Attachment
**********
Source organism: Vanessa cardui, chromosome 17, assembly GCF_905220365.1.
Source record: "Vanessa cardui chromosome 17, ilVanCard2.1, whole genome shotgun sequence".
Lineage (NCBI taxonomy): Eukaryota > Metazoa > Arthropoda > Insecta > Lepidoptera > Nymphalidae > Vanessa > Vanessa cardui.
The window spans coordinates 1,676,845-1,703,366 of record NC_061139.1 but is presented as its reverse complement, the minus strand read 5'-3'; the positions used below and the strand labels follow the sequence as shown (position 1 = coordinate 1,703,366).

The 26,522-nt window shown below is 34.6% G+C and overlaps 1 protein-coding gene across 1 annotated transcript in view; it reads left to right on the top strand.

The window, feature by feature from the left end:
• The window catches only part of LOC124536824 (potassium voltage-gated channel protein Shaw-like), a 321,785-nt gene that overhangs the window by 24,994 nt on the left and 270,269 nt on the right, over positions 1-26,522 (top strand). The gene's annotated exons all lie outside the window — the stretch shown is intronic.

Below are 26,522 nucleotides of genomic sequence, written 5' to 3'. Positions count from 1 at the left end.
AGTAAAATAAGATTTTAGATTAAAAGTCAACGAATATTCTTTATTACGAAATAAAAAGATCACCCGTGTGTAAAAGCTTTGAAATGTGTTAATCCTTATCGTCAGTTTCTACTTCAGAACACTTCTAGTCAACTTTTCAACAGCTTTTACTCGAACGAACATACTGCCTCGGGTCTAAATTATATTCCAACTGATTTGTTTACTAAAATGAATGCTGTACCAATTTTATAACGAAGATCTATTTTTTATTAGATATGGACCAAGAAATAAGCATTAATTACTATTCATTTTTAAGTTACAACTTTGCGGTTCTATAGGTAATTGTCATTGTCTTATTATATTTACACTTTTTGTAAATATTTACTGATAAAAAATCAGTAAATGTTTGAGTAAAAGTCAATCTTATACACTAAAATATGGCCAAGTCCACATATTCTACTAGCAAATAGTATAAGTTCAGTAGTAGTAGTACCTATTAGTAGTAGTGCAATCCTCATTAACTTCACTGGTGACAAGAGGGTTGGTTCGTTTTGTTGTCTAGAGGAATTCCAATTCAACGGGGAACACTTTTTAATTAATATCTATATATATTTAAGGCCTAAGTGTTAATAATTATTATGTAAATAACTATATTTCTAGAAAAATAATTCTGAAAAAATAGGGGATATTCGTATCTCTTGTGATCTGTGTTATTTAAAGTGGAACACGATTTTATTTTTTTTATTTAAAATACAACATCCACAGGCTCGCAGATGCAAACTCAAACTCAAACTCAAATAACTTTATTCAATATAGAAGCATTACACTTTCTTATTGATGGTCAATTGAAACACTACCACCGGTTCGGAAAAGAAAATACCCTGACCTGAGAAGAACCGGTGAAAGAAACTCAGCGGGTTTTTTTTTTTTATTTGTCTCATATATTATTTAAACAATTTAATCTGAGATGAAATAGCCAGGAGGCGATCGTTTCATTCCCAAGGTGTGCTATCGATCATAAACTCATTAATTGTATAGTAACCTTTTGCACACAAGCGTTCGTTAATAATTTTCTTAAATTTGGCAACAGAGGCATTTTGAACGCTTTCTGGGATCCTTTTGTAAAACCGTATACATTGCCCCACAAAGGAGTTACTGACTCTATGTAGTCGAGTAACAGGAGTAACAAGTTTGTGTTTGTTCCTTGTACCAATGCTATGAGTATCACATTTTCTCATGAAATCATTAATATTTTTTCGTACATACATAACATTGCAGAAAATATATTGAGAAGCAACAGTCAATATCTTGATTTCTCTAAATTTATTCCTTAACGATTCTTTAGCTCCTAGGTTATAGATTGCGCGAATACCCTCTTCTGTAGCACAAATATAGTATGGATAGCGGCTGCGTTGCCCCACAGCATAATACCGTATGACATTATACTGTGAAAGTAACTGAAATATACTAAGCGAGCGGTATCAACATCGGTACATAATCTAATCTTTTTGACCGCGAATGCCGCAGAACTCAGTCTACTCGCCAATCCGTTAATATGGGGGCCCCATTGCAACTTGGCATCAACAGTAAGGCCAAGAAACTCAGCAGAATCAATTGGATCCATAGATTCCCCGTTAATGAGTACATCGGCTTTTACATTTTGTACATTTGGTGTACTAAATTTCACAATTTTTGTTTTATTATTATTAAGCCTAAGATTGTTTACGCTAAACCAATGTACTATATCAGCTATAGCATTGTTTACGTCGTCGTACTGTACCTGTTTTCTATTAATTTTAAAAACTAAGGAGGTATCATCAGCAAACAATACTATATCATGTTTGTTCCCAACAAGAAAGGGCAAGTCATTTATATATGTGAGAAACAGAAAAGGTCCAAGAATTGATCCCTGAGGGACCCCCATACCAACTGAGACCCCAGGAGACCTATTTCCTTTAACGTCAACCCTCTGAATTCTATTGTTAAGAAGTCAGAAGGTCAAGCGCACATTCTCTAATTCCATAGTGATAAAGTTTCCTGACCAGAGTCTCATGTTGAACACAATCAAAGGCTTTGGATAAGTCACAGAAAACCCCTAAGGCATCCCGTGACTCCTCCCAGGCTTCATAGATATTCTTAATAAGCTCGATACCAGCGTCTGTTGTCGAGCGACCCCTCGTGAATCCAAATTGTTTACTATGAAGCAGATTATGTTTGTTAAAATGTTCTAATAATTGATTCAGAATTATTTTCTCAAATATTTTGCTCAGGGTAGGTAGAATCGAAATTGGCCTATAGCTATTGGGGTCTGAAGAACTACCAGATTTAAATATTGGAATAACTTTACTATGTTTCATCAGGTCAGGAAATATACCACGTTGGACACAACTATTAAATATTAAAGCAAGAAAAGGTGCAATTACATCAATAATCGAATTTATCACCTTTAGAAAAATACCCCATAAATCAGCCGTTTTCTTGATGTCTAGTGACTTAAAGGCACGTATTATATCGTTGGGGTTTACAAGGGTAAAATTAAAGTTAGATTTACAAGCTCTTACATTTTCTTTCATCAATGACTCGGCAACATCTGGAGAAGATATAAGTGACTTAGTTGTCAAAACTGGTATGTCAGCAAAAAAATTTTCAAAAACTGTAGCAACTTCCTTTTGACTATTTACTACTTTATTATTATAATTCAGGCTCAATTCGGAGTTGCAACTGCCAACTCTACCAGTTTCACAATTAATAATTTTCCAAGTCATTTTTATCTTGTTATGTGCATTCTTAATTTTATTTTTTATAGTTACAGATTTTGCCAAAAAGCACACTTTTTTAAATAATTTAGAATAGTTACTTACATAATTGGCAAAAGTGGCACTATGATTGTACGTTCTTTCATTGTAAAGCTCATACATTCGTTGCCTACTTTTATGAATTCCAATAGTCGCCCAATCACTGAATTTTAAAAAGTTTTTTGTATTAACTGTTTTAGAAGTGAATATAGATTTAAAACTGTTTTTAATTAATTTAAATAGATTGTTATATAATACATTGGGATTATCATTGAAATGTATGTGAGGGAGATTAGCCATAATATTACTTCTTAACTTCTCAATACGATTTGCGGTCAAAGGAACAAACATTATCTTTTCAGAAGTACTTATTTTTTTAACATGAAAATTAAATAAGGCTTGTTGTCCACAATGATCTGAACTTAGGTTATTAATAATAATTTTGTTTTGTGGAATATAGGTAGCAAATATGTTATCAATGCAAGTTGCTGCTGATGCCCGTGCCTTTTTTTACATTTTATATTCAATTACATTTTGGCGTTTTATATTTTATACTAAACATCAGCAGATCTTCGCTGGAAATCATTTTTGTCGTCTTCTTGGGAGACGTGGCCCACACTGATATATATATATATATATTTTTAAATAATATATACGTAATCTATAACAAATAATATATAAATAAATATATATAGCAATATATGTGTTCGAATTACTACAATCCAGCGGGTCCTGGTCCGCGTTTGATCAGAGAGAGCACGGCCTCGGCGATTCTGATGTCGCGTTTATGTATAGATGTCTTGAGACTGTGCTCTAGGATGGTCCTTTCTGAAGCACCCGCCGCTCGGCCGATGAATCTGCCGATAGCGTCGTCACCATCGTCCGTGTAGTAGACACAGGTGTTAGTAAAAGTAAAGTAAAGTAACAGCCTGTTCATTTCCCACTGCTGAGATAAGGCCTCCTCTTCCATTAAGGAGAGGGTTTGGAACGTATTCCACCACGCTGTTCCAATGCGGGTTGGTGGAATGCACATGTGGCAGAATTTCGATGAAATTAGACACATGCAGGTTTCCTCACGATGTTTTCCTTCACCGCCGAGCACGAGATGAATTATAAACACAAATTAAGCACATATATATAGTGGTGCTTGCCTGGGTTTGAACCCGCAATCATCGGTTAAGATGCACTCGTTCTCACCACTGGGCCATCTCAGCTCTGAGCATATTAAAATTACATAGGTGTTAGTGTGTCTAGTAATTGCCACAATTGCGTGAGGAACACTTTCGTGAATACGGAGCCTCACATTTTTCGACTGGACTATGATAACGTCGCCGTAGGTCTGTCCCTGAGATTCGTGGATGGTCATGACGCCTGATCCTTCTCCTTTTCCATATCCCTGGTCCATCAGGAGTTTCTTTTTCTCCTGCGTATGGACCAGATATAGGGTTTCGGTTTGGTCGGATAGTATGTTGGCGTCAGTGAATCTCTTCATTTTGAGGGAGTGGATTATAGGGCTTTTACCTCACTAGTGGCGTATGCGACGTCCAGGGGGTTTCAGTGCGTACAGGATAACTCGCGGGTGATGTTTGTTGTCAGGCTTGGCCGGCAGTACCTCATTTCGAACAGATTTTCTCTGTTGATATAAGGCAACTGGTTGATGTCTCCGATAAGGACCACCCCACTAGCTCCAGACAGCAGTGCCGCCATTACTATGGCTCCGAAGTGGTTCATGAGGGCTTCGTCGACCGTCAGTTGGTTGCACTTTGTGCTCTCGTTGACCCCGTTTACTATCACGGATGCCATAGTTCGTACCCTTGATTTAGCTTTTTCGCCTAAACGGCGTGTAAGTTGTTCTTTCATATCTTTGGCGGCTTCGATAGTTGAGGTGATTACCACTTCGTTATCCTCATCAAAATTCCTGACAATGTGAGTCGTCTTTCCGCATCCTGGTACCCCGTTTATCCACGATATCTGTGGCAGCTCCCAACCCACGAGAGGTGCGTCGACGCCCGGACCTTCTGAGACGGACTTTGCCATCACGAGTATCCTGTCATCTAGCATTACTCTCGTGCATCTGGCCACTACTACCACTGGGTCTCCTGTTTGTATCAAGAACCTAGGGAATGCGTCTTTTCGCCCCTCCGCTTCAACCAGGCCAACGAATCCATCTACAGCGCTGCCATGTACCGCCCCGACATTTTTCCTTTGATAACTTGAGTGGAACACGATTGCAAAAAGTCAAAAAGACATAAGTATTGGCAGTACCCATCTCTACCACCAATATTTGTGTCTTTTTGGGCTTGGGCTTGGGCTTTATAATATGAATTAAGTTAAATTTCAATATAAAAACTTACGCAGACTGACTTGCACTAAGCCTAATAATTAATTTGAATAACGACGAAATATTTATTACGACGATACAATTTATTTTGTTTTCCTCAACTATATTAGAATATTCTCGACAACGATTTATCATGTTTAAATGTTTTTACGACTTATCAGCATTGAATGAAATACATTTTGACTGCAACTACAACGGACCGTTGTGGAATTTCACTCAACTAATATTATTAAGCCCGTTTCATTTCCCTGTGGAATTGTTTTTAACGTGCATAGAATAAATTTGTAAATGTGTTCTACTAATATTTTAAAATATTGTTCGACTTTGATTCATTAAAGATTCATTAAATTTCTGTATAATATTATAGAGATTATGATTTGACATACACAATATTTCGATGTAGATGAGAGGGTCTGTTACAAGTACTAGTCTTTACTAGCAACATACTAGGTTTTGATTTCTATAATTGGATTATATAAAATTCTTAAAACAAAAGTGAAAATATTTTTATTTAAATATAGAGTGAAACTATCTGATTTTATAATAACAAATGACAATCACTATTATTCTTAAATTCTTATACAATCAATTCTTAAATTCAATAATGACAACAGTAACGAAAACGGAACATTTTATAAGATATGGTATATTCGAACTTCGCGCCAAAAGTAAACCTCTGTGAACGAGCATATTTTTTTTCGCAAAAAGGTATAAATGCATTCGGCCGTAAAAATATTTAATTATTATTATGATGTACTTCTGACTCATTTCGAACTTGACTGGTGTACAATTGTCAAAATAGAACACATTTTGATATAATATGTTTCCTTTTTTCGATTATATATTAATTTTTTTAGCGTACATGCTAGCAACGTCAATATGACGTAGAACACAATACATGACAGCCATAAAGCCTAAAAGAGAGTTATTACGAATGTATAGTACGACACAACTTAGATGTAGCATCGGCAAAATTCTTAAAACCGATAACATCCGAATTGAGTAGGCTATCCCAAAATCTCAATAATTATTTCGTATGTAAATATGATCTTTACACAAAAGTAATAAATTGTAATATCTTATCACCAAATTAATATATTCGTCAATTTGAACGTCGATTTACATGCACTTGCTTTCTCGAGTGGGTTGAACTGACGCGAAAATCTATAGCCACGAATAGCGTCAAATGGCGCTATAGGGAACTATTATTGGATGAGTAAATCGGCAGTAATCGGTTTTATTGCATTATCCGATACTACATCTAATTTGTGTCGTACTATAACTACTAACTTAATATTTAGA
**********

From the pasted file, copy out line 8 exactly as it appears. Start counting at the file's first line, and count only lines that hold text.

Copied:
Below are 26,522 nucleotides of genomic sequence, written 5' to 3'. Positions count from 1 at the left end.